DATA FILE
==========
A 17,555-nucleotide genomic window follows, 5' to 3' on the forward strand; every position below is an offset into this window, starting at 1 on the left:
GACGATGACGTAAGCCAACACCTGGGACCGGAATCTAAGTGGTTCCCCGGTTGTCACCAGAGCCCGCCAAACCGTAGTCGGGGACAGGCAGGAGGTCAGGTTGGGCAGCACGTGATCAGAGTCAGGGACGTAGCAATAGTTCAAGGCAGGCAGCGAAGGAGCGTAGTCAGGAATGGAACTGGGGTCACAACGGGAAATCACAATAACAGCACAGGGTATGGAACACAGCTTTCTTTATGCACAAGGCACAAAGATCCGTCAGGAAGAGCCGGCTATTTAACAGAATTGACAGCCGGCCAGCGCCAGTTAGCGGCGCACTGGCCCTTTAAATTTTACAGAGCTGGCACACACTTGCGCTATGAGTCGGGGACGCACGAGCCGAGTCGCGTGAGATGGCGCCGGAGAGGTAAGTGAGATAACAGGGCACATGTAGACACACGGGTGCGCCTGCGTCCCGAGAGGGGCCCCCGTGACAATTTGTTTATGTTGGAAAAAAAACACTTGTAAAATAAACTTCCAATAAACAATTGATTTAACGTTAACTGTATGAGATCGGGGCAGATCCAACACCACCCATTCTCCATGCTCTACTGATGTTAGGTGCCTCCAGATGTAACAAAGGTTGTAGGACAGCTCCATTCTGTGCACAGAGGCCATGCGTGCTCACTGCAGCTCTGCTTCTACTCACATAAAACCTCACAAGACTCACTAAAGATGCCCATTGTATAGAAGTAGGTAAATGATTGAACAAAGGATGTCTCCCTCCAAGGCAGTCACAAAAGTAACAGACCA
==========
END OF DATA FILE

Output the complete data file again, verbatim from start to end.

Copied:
A 17,555-nucleotide genomic window follows, 5' to 3' on the forward strand; every position below is an offset into this window, starting at 1 on the left:
GACGATGACGTAAGCCAACACCTGGGACCGGAATCTAAGTGGTTCCCCGGTTGTCACCAGAGCCCGCCAAACCGTAGTCGGGGACAGGCAGGAGGTCAGGTTGGGCAGCACGTGATCAGAGTCAGGGACGTAGCAATAGTTCAAGGCAGGCAGCGAAGGAGCGTAGTCAGGAATGGAACTGGGGTCACAACGGGAAATCACAATAACAGCACAGGGTATGGAACACAGCTTTCTTTATGCACAAGGCACAAAGATCCGTCAGGAAGAGCCGGCTATTTAACAGAATTGACAGCCGGCCAGCGCCAGTTAGCGGCGCACTGGCCCTTTAAATTTTACAGAGCTGGCACACACTTGCGCTATGAGTCGGGGACGCACGAGCCGAGTCGCGTGAGATGGCGCCGGAGAGGTAAGTGAGATAACAGGGCACATGTAGACACACGGGTGCGCCTGCGTCCCGAGAGGGGCCCCCGTGACAATTTGTTTATGTTGGAAAAAAAACACTTGTAAAATAAACTTCCAATAAACAATTGATTTAACGTTAACTGTATGAGATCGGGGCAGATCCAACACCACCCATTCTCCATGCTCTACTGATGTTAGGTGCCTCCAGATGTAACAAAGGTTGTAGGACAGCTCCATTCTGTGCACAGAGGCCATGCGTGCTCACTGCAGCTCTGCTTCTACTCACATAAAACCTCACAAGACTCACTAAAGATGCCCATTGTATAGAAGTAGGTAAATGATTGAACAAAGGATGTCTCCCTCCAAGGCAGTCACAAAAGTAACAGACCA